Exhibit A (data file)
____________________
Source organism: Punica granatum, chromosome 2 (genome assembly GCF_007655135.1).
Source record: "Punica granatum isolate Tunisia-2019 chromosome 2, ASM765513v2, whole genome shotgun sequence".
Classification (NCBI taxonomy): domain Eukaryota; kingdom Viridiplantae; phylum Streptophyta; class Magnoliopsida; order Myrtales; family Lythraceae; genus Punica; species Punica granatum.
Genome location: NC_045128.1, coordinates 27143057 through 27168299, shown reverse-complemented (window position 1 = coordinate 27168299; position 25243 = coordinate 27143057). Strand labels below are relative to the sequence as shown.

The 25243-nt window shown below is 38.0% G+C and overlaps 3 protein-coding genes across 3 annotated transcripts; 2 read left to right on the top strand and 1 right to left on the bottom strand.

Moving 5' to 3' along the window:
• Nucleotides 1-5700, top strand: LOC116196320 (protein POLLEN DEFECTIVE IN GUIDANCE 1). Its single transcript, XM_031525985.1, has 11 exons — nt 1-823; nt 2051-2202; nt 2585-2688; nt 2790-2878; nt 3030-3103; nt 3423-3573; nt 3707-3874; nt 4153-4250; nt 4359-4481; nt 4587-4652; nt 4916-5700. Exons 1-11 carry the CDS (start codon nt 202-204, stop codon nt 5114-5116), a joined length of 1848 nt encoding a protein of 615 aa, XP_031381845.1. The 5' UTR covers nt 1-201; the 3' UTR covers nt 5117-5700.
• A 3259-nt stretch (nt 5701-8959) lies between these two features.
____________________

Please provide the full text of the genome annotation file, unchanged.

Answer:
Source organism: Punica granatum, chromosome 2 (genome assembly GCF_007655135.1).
Source record: "Punica granatum isolate Tunisia-2019 chromosome 2, ASM765513v2, whole genome shotgun sequence".
Classification (NCBI taxonomy): domain Eukaryota; kingdom Viridiplantae; phylum Streptophyta; class Magnoliopsida; order Myrtales; family Lythraceae; genus Punica; species Punica granatum.
Genome location: NC_045128.1, coordinates 27143057 through 27168299, shown reverse-complemented (window position 1 = coordinate 27168299; position 25243 = coordinate 27143057). Strand labels below are relative to the sequence as shown.

The 25243-nt window shown below is 38.0% G+C and overlaps 3 protein-coding genes across 3 annotated transcripts; 2 read left to right on the top strand and 1 right to left on the bottom strand.

Moving 5' to 3' along the window:
• Nucleotides 1-5700, top strand: LOC116196320 (protein POLLEN DEFECTIVE IN GUIDANCE 1). Its single transcript, XM_031525985.1, has 11 exons — nt 1-823; nt 2051-2202; nt 2585-2688; nt 2790-2878; nt 3030-3103; nt 3423-3573; nt 3707-3874; nt 4153-4250; nt 4359-4481; nt 4587-4652; nt 4916-5700. Exons 1-11 carry the CDS (start codon nt 202-204, stop codon nt 5114-5116), a joined length of 1848 nt encoding a protein of 615 aa, XP_031381845.1. The 5' UTR covers nt 1-201; the 3' UTR covers nt 5117-5700.
• A 3259-nt stretch (nt 5701-8959) lies between these two features.